In the past decade, various country, regional, global and institutional initiatives have emerged that have further changed this relationship, whether it be UNHCR’s policy on urban refugee protection, community-based protection approaches, UNRWA’s fluctuating fortunes, the impact of Syrian displacement and subsequent financial and economic models of assistance, such as World Bank involvement in forced displacement and the Jordan Compact, or, of course, the Global Compacts (for Safe, Orderly and Regular Migration; and on Refugees). These have all facilitated an alteration in governance of refugees and, rather than a universal shift in responsibility, one might now refer to ‘shifting responsibilities’ to describe the ebb and flow between the UNHCR and state.
Exploring a new dynamic
How best, then, to address these shifting responsibilities between UNHCR and state? While there have been some noted commentaries on the UNHCR at, what we might term, the macro-institutional level (for example, Loescher, 2001; Betts et al, 2008), there has been surprisingly minimal research undertaken at the micro-level on the practices of UNHCR in specific Middle Eastern countries. Some exceptions are Ozkul & Jarrous, 2021; Janmyr 2018; Stevens 2013 that recognise the importance of undertaking interviews with refugees and/or key stakeholders. Equally there are generalised statements that can be made about Middle Eastern approaches to refugees and to human rights, but atomisation, I would argue, has long since been the case in the refugee context and should receive greater emphasis. Each country’s approach to refugees is individual, should be examined independently and in greater detail, as is the case with states that are party to the Refugee Convention. It is only through an in-depth analysis of the context of individual countries – their laws, politics and economics; their practices and policies; their institutions and governance; their relationship with internal and external non-governmental organisations – that we can hope to understand UNHCR-state dynamics and co-existence. It is only through conversations with refugees and those engaging with them on a day-to-day basis that we will appreciate the actual consequences of the UNHCR-state interaction on the individual. Through the study of the micro, therefore, we can extend to the macro, bringing empirical research to the fore to realise practical change for the benefit of refugees, but also for the UNHCR and the states of the Middle East where it is based.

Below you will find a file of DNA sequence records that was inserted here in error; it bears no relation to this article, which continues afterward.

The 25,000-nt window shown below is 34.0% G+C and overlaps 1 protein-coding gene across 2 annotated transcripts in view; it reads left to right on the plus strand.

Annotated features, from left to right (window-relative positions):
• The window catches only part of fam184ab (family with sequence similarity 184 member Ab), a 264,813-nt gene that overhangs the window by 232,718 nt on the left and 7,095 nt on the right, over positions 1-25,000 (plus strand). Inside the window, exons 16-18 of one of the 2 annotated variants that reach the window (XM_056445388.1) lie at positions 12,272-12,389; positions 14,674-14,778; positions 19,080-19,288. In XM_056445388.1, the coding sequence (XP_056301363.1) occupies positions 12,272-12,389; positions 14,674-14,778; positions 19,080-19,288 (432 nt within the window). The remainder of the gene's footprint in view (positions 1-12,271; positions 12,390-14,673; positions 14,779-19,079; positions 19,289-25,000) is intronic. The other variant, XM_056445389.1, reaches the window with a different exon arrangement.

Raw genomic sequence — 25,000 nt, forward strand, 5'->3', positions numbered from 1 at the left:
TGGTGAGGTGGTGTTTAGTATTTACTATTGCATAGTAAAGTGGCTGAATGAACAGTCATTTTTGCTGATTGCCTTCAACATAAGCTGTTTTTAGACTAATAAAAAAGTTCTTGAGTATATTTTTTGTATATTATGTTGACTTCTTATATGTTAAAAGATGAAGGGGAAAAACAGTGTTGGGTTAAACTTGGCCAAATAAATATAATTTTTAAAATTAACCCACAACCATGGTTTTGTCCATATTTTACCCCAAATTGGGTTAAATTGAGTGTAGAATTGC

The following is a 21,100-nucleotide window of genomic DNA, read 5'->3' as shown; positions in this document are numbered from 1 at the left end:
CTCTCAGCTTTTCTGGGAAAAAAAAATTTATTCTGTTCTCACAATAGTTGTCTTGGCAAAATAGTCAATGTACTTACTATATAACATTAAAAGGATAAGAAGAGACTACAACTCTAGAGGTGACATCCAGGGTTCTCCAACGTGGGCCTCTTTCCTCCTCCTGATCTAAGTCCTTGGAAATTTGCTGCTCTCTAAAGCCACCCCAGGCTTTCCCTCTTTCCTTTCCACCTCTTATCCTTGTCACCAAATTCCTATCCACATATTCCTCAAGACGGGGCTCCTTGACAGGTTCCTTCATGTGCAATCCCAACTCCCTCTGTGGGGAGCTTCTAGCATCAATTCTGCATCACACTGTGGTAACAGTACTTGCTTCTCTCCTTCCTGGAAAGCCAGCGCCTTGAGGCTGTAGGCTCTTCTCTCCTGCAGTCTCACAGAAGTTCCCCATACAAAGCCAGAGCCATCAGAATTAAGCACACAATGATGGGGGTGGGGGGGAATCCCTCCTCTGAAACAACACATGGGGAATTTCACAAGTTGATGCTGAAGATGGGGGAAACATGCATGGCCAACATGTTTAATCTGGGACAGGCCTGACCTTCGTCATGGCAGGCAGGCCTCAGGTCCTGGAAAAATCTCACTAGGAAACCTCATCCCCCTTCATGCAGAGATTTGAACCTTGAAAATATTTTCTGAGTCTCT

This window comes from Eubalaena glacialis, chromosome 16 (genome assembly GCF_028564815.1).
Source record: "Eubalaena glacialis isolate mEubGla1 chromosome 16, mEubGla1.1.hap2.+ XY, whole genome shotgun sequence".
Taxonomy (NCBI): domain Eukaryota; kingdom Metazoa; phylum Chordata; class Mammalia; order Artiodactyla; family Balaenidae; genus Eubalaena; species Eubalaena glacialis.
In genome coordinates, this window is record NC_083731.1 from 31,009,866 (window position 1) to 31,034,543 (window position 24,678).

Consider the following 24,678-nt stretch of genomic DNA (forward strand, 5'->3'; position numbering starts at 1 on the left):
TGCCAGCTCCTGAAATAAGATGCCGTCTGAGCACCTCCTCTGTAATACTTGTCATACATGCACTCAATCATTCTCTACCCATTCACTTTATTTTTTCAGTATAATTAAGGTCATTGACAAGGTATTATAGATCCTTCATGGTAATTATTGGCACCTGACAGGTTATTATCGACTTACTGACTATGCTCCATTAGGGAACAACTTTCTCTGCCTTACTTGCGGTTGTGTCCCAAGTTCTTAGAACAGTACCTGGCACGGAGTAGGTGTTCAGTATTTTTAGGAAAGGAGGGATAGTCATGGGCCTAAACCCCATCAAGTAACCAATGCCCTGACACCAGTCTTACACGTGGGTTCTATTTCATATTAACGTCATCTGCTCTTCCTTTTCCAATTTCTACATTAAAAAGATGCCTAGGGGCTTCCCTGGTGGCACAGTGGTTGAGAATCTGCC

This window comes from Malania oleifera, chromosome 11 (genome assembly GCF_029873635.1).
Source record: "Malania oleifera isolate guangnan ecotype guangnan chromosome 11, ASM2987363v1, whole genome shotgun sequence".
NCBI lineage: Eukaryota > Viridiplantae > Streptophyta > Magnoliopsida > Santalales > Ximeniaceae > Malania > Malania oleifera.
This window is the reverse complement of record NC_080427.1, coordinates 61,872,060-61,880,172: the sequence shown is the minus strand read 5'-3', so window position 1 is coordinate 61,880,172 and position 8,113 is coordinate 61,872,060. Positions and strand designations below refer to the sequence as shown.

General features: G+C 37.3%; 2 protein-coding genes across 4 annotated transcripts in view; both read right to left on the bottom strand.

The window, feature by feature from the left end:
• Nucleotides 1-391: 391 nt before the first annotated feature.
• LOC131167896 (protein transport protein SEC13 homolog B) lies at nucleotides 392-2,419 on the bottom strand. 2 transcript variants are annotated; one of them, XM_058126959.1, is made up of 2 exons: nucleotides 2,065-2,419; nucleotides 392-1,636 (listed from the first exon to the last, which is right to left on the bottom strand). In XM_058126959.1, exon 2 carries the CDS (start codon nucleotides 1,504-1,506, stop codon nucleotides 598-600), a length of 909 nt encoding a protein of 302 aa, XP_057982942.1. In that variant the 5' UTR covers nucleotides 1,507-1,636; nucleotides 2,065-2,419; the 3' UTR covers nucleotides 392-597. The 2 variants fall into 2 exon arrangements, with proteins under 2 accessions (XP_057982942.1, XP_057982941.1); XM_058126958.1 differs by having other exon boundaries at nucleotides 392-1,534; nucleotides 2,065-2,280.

Projects such as REFARAB are exploring this new dynamic between the UNHCR in Jordan and Lebanon and seek to encourage a much-needed wider conversation between refugees, academics, practitioners, activists and government authorities. It is crucial, in this call for greater empirical research, that refugees and those working and based in the countries under consideration are fully involved – not only during fieldwork but as part of any data analysis and written or verbal outputs. And such outputs must also be in Arabic as well as English. It is also accepted that access can be problematic or difficult; or, there can be a sense of research-exhaustion amongst key stakeholders, and even refugee participants, after years of displacement. Sensitivity to this is, clearly, very important and should be taken into account in undertaking in-country fieldwork, but, with an element of creativity, there are frequently satisfactory alternatives or solutions. Certainly, the benefits can be enormous and vastly outweigh any unforeseen challenges.